Day of Remembrance: Ruby Bridges honored in Orange with ceremonial walk to school

On Nov. 14, 1960, Ruby Bridges became the first African American student to attend an all-white school in New Orleans, officially integrating U.S. schools.

Isabel Litterst and Lanette Espy

Nov 14, 2023, 11:26 AM

Updated 215 days ago

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Tuesday marks 63 years since Ruby Bridges took the first steps toward integrated American education. This has become a day of remembrance honored at schools around the country, including in the Garden State.
Students at Central Elementary School in Orange celebrated Bridges on Tuesday morning with a ceremonial walk to school – a tradition that began in 2018 to help educate kids about the civil rights activist and her bravery.
Dr. Gerald Fitzhugh II, superintendent of Orange Public Schools, says Bridges story sets a profound example for young students.
"All children are a part of a great legacy. They deserve to have a great education no matter who they are, what they look like and where they come from because they believe innately that they are excellent," he said.
Bridges was only 6 years old when she made strides for the civil rights movement. On Nov. 14, 1960, she became the first African American student to attend an all-white school in New Orleans, officially integrating U.S. schools. Ruby and her family received intense backlash for her attendance, and she was taught alone by one teacher all year.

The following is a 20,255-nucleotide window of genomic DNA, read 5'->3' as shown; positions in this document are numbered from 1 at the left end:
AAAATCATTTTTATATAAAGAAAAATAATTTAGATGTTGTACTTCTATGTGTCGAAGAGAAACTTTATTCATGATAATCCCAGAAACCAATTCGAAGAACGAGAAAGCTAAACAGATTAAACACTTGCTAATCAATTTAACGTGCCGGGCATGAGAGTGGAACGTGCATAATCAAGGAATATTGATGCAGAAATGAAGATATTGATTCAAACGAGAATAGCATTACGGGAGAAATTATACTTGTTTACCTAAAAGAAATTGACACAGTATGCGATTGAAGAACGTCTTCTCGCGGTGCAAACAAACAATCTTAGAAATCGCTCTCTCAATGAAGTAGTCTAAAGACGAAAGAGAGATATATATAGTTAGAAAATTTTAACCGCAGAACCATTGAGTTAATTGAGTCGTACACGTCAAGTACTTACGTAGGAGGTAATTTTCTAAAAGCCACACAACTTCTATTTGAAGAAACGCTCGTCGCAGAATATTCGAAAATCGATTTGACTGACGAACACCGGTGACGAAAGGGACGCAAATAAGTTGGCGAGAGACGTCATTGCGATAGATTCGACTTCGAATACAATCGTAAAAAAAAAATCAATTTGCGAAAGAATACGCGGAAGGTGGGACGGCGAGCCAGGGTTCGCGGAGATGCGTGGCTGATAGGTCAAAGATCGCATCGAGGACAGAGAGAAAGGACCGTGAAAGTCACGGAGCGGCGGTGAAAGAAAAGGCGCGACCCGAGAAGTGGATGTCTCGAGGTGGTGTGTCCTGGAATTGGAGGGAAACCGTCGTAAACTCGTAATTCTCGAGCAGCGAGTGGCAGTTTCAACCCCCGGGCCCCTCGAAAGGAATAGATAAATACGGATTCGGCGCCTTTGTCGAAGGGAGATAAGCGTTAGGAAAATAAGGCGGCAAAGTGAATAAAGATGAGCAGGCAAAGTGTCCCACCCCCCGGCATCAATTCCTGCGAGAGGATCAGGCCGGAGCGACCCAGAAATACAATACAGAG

"It's important for the students to learn about it because each child, each student has an equal opportunity to get an education to learn about African American, Black history," said school security guard Denise White-Parrish. "With us bringing it back into the community, it gives the students the opportunity to understand why she did what she did."
Five years ago, an AAA officer in California led the first commemorative walk to honor Bridges. The students at Central Elementary School join more than 1,000 schools and 500,000 students across the country who celebrate Bridges' brave steps that paved the way for future generations.
Orange Township Mayor Dwayne Warren says it's moments like this that bring hope that today's kids will be tomorrow's leaders.
"The future mayor was in that crowd. The future superintendent was in that crowd. They did it with dignity and pride and a knowledge of our history," Warren said.


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